Have you ever been somewhere and overheard two people having a spontaneous, intensely interesting talk but then you had to get off the bus? Or plane? Or crowded subway? You think to yourself: I wish I could have heard the rest of that conversation.
At UBC, our researchers are having remarkable conversations every day about nearly every subject you can possibly imagine, explored by minds that have spent their entire lifetimes devoted to their areas of expertise. Conversations as diverse as the subjects they teach. Important conversations. Human conversations. World-changing conversations.
But it isn’t often we have the chance to listen in. In this story, we offer a glimpse into a few of our highly distinguished faculty in conversation with one another — outside the classroom, coffee in hand, and walking through UBC’s beautiful Vancouver campus.
Herewith, the smartest coffee talk you may ever overhear.
Imagine it: Seeing the forest as it really is. Vulnerable. Diseased. Full of pathogens that threaten to spread into an epidemic. Invasive species lurking silently, just waiting for their chance to colonize and wreak havoc on the delicate ecology of our precious forests. Known sometimes as “Dr. Doom,” this is how Dr. Richard Hamelin, a forest pathologist and professor at the Faculty of Forestry at UBC, uses genetic and genomic research to better understand forest disease, experiences the forest. With the help of highly advanced DNA monitoring tools he can identify, track — and therefore help prevent harmful pathogens from gaining a foothold in Canadian forests. Yet despite his dark moniker, Hamelin’s demeanor is anything but serious — full of life, quick to laugh and launch into a colourful story, he is an ideal person to have a coffee and conversation with.
Professor Lori Daniels, Hamelin’s counterpart in the Faculty of Forestry, and herself jokingly referred to as “Dr. Gloom,” studies the effects of natural and anthropogenic disturbance and climate variation on temperate forest dynamics. She joins Hamelin on a typical West Coast day with a blue-black storm threatening and rain readying to pour down — in a place in which they’re both most comfortable: the forest.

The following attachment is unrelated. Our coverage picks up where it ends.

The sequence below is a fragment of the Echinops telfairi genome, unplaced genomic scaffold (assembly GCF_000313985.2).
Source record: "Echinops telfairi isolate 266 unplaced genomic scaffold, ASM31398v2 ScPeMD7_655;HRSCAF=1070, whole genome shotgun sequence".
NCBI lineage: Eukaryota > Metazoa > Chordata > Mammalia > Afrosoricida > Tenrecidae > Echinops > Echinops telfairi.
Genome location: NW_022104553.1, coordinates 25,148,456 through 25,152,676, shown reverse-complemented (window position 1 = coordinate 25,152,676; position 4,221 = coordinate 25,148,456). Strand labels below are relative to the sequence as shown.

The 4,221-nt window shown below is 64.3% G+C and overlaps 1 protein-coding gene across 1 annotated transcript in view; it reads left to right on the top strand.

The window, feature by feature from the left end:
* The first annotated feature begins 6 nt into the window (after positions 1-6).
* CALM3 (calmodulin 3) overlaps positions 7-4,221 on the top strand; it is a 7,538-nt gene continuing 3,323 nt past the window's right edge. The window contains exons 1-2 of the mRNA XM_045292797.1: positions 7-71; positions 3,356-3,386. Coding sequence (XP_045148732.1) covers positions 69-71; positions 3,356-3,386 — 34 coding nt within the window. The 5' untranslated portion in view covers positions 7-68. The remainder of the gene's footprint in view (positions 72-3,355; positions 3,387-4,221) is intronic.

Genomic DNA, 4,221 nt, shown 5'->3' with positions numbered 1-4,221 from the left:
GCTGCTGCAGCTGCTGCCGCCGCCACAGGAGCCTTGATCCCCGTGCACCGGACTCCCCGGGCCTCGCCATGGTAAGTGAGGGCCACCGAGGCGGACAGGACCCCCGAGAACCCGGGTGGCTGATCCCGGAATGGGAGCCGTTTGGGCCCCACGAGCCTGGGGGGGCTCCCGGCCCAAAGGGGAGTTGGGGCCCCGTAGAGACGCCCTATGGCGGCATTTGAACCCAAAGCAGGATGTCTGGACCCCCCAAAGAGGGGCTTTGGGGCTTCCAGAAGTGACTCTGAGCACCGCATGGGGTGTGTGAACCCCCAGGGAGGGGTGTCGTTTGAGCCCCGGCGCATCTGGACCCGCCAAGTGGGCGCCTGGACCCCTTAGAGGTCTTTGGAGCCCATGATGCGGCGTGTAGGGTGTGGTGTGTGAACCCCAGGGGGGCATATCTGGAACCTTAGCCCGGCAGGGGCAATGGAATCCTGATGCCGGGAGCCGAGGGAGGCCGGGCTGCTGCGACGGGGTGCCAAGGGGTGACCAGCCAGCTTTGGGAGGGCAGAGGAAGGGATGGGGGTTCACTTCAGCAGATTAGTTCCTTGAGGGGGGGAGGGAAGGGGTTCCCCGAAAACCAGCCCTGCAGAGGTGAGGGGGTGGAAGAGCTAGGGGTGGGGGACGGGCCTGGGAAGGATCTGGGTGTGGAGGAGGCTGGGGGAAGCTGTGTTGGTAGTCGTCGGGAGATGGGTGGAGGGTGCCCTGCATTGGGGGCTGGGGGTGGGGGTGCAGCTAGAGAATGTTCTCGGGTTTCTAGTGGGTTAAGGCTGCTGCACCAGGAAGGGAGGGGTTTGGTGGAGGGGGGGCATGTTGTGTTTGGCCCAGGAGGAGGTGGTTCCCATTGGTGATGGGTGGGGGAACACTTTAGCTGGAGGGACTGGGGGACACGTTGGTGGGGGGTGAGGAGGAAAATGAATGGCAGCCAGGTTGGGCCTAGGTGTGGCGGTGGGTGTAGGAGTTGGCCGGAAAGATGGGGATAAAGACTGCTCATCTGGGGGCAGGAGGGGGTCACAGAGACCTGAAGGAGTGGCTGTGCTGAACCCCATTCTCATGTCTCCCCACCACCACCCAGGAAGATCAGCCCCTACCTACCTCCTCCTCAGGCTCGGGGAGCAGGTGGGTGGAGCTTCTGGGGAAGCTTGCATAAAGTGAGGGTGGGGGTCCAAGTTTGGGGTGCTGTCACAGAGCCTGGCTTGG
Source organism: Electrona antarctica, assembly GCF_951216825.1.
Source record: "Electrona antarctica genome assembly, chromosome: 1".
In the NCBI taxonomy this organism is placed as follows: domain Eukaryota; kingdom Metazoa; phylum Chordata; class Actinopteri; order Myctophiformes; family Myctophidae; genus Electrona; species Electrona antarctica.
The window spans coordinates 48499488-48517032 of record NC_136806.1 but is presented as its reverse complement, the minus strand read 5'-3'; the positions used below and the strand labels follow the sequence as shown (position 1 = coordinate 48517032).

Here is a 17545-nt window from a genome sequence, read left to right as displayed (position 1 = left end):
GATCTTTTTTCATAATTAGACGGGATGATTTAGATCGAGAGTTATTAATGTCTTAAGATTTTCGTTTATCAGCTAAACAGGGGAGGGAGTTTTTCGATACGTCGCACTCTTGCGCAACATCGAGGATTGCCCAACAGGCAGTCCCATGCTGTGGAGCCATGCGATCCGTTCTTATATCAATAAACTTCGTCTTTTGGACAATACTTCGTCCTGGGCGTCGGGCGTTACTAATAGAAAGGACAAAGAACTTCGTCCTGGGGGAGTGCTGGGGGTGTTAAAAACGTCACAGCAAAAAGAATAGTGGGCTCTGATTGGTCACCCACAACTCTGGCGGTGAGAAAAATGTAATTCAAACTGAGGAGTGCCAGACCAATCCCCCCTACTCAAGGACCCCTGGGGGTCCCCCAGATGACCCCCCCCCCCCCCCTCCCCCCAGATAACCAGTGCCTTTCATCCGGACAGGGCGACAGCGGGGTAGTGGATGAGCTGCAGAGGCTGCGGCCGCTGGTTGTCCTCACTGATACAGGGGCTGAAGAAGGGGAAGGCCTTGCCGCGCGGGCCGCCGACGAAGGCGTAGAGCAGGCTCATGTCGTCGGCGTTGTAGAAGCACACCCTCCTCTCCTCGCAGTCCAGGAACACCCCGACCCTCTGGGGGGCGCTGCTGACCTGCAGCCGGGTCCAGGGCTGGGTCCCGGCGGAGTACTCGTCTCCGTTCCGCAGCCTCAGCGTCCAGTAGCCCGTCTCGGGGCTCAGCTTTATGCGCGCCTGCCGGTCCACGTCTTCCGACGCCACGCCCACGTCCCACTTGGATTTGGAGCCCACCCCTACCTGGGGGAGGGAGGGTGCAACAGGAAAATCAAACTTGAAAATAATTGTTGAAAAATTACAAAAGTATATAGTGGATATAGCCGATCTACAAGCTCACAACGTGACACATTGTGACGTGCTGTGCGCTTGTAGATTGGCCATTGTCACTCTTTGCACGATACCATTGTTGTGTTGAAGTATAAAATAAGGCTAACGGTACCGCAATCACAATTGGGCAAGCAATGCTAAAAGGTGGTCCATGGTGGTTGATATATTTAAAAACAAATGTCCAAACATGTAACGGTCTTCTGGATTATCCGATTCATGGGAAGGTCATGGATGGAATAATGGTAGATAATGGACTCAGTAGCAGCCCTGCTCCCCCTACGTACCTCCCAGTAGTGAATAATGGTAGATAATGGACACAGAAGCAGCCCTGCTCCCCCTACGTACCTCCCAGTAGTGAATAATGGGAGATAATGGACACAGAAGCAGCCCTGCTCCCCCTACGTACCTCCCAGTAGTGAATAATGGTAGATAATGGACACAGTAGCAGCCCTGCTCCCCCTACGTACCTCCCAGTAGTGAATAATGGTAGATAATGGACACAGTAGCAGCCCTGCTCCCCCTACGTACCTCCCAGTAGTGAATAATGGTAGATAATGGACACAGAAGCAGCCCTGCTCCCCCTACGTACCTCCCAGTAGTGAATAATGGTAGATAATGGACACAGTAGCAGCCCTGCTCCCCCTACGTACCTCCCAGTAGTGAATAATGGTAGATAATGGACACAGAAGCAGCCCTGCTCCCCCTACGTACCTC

Take a walk with them and discover a deeper story of our forests — one that you may not have had the ability to see before now.
What happens when a seasoned journalist from New York City meets up with a West Coast sessional lecturer of economics to talk about sex, money and marriage? A conversation you never want to end.
Dr. Marina Adshade, UBC sessional lecturer and frequent media guest on the CBC and Global TV, and writer for such publications as Times.com and, The Wall Street Journal, Psychology Today, among others, she is not to afraid to expose controversial data to the light of day; Adshade clearly relishes the politics of economics. In 2008 she launched the undergraduate course The Economics of Sex and Love, which became an instant success with students. Published in 2013, her book Dollars and Sex: How Economics Influences Sex and Love catapulted her to international fame. Adshade is a consummate blogger at marinaadshade.com where she writes about the trials and tribulations of love and sex through an ‘economist’s lens.’ Whatever the forum, she is not afraid to drag hard data out into the light to make a point most others would find a little uncomfortable to know.
Most others but not Peter Klein. As a seasoned producer and Emmy Award-winning journalist, he isn’t easily made uncomfortable by anything or anyone. Which is why Klein, director of the UBC School of Journalism (and producer for CBC News’s 60 Minutes) is an ideal conversation partner for Adshade. Despite living on the laid-back West Coast for eight years, Klein brings not-a-little New York style to a serene UBC setting — the UBC Botanical Garden — where with frank but keen curiosity, he asks some tough questions about love, marriage, equality, power and just what economics has to do with it all.
If you’ve ever wondered about what really makes the ‘marriage market’ tick, tag along behind Klein and Adshade to find out.
The way a story is told by Wade Davis is unlike that told by any other person; it moves through him with a force that calls you to listen, to lean closer, quiet your own voice so as to hear the nuances of his as he describes one breath-taking adventure after another. His skill is informed, in part, from experiences most other humans would consider ‘on the edge’ of civilization. Wade might argue they are not on the edge but rather in the heart of it.